You had just taken your little girl to get her first library card. Needless to say you were a little emotional as she picked out her first book and took it to the counter, showed the librarian her “special” card and continued to smile and hug the Clifford book the entire time you were putting her into her car seat. As you turned onto Arlington, she began asking you questions about the pictures in the book and kept asking you to turn around. You waited until the intersection at Edgemoore Lane, and as you stopped, you quickly looked back at her, answered a few questions and then proceeded to make your turn.
Suddenly, out of nowhere, a large minivan smashes into your side and pushes your car up onto the curb. Fortunately, besides a few bumps and bruises, both you and your daughter are okay. The back window shattered, but your little girl was smart enough to cover her face with “Clifford,” so the glass didn’t cut her.
Although thankful that the injuries weren’t more severe, you’re not sure what happened to cause the accident. You thought you were clear, and you make that turn all the time. What more could you have done to have prevented the collision?
How to Avoid a Right-Hand Turn Disaster
According to the National Highway Traffic Safety Administration’s Center for Statistics and Analysis, intersection accidents are one of the main locations of vehicle collisions in the United States. Their analysis suggests that of the 800,000 intersection turning accidents that happen each year, approximately 550,000 are caused by a driver turning without first making sure his path is clear. Another 75,000 occur when the driver fails to accurately predict another’s action, and 60,000 collisions result from illegal or ill-advised vehicle maneuvering, such as ignoring traffic signs and lights.
This data shows that all drivers need to understand proper intersection safety guidelines. When approaching, crossing, or turning in an intersection, be mindful of these six tips:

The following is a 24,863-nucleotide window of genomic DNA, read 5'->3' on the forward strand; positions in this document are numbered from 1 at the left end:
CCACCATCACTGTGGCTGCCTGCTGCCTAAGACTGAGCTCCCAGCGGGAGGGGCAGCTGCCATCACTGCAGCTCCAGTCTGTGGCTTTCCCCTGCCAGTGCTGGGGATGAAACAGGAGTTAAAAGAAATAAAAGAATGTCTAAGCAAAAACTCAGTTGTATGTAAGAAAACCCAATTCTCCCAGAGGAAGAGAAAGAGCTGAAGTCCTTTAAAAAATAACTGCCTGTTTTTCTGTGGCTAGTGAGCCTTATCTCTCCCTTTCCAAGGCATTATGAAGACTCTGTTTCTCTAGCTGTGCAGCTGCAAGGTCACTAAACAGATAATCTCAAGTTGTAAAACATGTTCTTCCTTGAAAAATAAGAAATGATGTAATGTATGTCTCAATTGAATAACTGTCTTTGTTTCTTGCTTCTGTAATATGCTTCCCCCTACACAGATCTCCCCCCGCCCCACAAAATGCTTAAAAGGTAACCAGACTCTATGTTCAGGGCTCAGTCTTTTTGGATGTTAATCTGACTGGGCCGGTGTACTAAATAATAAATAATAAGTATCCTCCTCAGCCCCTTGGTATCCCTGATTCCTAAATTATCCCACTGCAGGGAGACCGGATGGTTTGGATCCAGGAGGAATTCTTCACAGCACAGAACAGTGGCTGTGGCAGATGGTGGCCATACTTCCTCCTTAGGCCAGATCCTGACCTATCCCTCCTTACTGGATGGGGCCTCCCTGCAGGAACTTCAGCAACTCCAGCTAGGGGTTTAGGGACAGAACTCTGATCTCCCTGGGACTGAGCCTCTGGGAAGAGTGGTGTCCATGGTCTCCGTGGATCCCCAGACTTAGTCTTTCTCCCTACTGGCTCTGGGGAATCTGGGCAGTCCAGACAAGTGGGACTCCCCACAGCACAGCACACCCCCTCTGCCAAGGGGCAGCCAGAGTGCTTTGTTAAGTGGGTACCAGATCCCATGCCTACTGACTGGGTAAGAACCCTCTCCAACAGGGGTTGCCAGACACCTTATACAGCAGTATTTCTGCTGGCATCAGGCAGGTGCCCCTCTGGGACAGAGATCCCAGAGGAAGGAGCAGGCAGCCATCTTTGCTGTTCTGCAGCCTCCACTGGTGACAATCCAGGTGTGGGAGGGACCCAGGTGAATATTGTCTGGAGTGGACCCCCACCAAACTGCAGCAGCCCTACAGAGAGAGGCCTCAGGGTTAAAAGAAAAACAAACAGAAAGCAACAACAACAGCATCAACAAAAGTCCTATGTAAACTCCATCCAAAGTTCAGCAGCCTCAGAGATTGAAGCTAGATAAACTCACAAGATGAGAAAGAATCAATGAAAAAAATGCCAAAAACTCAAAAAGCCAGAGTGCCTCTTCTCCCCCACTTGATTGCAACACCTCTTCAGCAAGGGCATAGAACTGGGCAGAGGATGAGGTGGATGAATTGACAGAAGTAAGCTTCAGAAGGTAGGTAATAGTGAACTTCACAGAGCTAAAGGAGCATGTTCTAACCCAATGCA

- Slow down. High speeds can make it difficult to control a car in a turn.
- Follow road signs and signals. Never ignore explicit instructions such as “Left Turn Lane Must Turn” or “No Turn on Red”
- Use your blinker. Turn on your turn signal at least 100 feet before your intended turn.
- Use your best judgment. Do not let other drivers intimidate you into making an unsafe turn. Turn only when you believe it is safe and clear. Just because it may be legal to make a right turn at a red light does not obligate you to turn before the signal turns green.
- Always look for oncoming traffic before turning. Never make a turn without checking to make sure that you have the right of way, and that there are no other cars, bikes, or pedestrians for a potential accident.
- Turn in one single, smooth motion. Hesitation or jerky maneuvering may confuse pedestrians or drivers of other vehicles.
Intersections are inherently dangerous, as an average of six—and sometimes as many as ten—separate lanes of traffic are all converging into one space. This is why awareness of your surroundings, precautionary safety measures, and good judgment are essential for intersection safety. Don’t try to rush a crossing or shave a few seconds off of your commute by making unwise and unsafe decisions. You never know if the car in front of you, the biker next to you, or the pedestrian on the sidewalk may be making similar poor decisions, which would mean a collision may be unavoidable. Stay alert and cautious not only to protect your family but to keep our roads clear and safe.
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